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Deutsche Bank’s 2010 outlook for the Asian bond markets

January 07, 2010 | "FinanceAsia.com"

Deutsche's Patrick Tsang and Mark Whitcroft share their views on expected trends in the Asian bond markets.

In a record year for bond issuance in Asia, Deutsche Bank finished 2009 as the most active debt capital markets bank in the region and, as 2010 is forecast to be another active year for the bond markets, the bank is sharing its outlook for the coming 12 months.

Deutsche expects redemptions to amount to approximately $33 billion, with $24 billion set to mature and another $8 billion to $9 billion worth of bonds becoming callable, which will create a natural demand for new issues. The total new issuance in 2009 amounted to $60.6 billion, according to Dealogic.

Straight off the bat, the market has been dominated by news of potential sovereign issuance, particularly by the Philippines, Indonesia, Malaysia and Vietnam. It is expected that new issues will also be launched by borrowers from Hong Kong, Korea and India.

Last year Korea accounted for 30.5% of the total $65.6 billion of bond issuance in G3 currencies. Deutsche expects this proportion to decrease as borrowers from other countries, particularly India, return to the market. It is expected that India will return in force with financial institutions, corporate and quasi-sovereigns all accessing the market.

Of particular interest is how the Chinese bond markets will pan out over the course of the year. Chinese property companies are expected to tap the high-yield market again this year, but investment-grade corporate bonds are likely to be less abundant.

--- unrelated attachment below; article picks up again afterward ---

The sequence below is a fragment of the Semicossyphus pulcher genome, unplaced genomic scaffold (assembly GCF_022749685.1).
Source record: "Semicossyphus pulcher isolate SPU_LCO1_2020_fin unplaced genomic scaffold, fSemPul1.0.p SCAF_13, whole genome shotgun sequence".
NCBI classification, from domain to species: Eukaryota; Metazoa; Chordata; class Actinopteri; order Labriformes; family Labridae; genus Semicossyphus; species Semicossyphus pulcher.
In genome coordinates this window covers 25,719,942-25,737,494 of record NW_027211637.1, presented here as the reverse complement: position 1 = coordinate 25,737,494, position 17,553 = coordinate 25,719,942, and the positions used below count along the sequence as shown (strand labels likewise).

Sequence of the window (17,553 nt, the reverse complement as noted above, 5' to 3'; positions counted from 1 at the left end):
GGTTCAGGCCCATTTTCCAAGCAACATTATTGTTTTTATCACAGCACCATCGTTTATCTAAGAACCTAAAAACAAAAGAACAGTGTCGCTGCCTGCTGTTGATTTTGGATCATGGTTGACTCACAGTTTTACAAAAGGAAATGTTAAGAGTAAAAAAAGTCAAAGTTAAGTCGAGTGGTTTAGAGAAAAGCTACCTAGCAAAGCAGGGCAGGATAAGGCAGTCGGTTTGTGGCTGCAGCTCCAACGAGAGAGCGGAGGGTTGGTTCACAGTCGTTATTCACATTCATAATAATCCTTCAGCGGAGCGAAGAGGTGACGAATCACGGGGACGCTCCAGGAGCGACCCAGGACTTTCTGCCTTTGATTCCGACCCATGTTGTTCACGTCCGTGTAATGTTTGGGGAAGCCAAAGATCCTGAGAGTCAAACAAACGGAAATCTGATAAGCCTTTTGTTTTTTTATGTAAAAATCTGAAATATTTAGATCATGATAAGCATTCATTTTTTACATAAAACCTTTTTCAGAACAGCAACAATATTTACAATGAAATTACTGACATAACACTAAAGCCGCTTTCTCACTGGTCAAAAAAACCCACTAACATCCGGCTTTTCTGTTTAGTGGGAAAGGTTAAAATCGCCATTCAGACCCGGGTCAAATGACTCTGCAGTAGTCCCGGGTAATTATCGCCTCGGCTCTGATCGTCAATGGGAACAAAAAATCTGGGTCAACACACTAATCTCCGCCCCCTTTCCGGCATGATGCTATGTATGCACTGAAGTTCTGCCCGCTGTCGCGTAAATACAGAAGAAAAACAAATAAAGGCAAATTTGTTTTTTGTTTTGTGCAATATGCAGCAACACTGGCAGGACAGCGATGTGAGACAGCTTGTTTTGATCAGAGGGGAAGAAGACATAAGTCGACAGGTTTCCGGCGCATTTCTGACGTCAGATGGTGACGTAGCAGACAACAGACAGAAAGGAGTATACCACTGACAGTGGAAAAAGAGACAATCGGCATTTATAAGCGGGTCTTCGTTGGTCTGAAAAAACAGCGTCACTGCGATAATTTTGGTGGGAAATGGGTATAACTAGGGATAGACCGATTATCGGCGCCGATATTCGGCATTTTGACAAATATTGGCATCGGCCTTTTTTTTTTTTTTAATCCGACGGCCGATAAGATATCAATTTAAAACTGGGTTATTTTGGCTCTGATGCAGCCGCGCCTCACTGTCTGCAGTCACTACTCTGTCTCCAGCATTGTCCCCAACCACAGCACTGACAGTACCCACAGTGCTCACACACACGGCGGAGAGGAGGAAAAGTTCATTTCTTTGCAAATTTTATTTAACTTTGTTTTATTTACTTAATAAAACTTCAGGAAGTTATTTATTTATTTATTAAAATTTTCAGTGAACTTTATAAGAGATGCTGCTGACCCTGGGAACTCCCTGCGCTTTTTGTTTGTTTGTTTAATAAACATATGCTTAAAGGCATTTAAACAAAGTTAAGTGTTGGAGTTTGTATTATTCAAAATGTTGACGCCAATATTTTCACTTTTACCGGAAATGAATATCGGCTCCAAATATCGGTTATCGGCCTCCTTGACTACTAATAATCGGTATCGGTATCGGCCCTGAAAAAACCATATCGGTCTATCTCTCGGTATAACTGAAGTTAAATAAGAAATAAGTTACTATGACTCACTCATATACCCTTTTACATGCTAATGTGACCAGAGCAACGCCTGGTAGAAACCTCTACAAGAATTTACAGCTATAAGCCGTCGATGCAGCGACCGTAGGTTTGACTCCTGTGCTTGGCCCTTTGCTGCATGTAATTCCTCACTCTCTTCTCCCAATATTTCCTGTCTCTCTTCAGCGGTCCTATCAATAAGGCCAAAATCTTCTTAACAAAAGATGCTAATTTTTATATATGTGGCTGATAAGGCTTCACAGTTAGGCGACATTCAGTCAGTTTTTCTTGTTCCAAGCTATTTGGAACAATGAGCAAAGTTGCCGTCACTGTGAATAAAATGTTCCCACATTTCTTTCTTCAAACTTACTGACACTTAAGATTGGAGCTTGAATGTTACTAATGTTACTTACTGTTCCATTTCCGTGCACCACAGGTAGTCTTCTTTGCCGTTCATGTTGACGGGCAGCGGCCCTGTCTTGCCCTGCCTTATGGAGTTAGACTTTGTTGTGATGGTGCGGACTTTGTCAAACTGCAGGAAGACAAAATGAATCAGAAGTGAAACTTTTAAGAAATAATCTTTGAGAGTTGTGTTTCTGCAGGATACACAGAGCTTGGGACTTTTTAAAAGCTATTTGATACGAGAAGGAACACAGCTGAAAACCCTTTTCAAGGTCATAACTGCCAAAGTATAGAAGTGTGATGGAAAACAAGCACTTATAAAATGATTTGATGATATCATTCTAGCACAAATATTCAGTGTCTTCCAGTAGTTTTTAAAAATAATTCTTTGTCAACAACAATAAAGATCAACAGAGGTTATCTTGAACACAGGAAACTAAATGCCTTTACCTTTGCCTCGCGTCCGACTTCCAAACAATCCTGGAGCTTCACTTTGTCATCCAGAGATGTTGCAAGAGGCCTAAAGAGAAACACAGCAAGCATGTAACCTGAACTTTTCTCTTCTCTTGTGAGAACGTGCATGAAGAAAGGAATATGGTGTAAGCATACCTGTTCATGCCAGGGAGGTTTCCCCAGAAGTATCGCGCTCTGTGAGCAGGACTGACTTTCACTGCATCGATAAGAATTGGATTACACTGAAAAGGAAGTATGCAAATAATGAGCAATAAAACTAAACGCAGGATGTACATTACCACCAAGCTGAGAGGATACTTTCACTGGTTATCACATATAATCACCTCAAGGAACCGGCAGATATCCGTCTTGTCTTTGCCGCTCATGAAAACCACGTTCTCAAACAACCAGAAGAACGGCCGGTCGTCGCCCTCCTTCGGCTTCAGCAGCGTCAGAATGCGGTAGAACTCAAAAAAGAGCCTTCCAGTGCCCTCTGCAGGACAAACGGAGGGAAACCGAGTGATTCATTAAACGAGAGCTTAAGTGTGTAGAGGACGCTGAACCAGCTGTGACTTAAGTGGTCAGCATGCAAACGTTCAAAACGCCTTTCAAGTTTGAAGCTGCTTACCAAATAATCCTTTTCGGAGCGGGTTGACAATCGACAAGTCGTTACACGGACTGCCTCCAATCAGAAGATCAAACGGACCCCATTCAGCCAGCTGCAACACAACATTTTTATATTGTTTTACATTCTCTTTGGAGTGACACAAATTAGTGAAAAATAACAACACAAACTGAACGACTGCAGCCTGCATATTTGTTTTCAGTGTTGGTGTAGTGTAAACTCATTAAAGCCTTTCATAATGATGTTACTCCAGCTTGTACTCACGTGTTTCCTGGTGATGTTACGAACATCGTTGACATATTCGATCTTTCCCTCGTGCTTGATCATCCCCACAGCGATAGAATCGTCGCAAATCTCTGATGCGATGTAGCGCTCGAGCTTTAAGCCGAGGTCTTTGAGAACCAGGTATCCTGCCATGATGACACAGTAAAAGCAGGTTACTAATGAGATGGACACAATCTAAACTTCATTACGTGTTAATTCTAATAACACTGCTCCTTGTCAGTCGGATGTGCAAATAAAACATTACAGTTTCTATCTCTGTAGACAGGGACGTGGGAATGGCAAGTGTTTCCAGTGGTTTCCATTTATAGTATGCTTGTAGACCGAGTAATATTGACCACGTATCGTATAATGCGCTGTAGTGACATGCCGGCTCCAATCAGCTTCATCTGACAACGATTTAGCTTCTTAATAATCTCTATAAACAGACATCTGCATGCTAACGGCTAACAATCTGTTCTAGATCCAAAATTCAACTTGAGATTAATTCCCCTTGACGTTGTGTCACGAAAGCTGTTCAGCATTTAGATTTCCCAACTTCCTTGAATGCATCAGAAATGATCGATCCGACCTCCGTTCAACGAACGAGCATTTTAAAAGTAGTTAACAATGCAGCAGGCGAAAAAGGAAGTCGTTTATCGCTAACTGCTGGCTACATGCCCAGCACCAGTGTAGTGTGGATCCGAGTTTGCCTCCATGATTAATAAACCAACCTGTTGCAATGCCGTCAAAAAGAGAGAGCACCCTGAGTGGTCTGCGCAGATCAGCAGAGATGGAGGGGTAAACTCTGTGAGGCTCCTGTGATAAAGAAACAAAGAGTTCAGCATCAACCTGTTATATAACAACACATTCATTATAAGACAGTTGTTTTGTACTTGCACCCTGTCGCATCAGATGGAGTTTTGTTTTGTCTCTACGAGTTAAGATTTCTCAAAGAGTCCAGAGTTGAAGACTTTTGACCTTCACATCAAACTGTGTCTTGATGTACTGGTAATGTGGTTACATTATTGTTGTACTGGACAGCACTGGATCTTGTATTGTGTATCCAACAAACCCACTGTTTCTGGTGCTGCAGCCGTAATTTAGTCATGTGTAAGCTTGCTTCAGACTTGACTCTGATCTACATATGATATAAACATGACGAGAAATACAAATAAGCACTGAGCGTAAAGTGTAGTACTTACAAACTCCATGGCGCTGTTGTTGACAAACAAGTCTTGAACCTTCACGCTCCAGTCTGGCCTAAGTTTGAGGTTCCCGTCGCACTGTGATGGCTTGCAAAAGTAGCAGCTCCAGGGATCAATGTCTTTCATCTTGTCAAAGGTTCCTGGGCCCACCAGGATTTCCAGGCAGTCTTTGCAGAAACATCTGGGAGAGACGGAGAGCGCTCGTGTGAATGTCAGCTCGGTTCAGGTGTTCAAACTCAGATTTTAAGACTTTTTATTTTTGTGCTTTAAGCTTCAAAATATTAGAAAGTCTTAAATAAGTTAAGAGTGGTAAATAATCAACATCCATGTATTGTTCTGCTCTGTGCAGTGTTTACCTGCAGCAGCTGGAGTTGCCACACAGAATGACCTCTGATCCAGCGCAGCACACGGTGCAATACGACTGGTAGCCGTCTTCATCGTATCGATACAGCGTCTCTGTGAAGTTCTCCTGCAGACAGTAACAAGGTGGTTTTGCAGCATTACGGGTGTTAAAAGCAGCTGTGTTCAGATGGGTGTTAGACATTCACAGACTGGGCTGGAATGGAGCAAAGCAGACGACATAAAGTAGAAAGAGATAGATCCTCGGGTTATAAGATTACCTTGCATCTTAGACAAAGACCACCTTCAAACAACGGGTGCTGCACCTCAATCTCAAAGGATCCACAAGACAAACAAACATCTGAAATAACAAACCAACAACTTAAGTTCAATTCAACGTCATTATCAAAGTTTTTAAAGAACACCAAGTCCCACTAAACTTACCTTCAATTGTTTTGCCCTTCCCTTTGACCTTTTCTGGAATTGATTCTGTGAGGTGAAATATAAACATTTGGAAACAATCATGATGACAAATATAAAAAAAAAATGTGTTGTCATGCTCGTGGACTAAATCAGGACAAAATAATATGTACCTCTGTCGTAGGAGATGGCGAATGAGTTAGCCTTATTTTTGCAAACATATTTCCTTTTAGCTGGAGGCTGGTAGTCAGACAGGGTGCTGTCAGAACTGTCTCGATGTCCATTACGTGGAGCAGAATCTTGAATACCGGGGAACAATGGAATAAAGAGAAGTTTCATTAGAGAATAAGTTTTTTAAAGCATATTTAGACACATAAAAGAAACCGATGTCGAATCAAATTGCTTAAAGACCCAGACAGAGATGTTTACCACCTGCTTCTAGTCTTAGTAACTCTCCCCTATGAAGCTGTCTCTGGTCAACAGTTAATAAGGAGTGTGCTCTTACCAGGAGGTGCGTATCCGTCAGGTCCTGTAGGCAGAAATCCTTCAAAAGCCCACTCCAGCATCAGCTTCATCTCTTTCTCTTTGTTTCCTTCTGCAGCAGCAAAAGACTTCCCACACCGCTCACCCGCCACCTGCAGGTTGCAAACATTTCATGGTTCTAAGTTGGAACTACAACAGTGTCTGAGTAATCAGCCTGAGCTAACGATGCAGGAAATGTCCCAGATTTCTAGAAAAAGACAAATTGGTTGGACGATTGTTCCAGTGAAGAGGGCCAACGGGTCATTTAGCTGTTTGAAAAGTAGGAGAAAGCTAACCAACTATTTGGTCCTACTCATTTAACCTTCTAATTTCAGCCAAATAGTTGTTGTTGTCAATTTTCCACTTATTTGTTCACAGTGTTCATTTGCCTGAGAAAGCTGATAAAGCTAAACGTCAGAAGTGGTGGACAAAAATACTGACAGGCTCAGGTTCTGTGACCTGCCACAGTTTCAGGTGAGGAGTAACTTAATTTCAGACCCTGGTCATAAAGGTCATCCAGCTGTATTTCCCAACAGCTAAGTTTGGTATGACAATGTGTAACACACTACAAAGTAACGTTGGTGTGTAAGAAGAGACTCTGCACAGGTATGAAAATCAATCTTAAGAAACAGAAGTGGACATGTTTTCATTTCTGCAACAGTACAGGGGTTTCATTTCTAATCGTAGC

"Domestic markets in China currently have so much liquidity at such a compelling price that going abroad will be more to build profile with offshore investors," said Mark Whitcroft, global risk syndicate manager at Deutsche.

Patrick Tsang, head of cross-border debt capital markets for Asia ex-Japan, added that this is particularly true of the blue-chip Chinese companies; offshore financing is not a top priority at this stage so any such activity would be a branding/benchmarking exercise in order to diversify their investor base.

For the corporate sector outside China, Whitcroft and Tsang expect the loan market to decline in importance. Bond issuance in G3 currencies by blue-chips will continue with smaller firms likely to follow suit.

Tsang noted that, "while rates are very stable now, there is a strong possibility of rates increasing in the second half of the year. We can expect that when that happens the increase may be rapid". It's too early to predict how the market will behave, but Deutsche recognises that the more prudent borrowers will launch deals during the first half of this year to secure financing, while others may wish to sit it out to see how the market behaves.

Deutsche also anticipates that as investor confidence grows, investors will be more receptive to the more complex financing structures that were evident in the pre-crisis days. With this improvement in risk appetite, it is expected that the demand for high-yield products will return in 2010.

As credit fundamentals continue to improve, issues from the private and banking sectors will pose less of a risk for investors. Exposure to risk from these sectors is expected to be on a case-by-case basis only. Risks for the Asian bond market will most likely come from outside of the region. In particular, volatile interest rates, higher inflation and an increase of sovereign credit risk in European emerging markets, which are expected to be a major supplier of sovereign issuance this year. Also, Deutsche predicts that US Treasury yields will rise in the second half of this year.

According to Dealogic, Deutsche Bank has been a top three bookrunner in debt capital markets over the last five years. In 2009 the bank was the number one bookrunner in the region, with $9.6 billion worth of deal credits from 40 issues.

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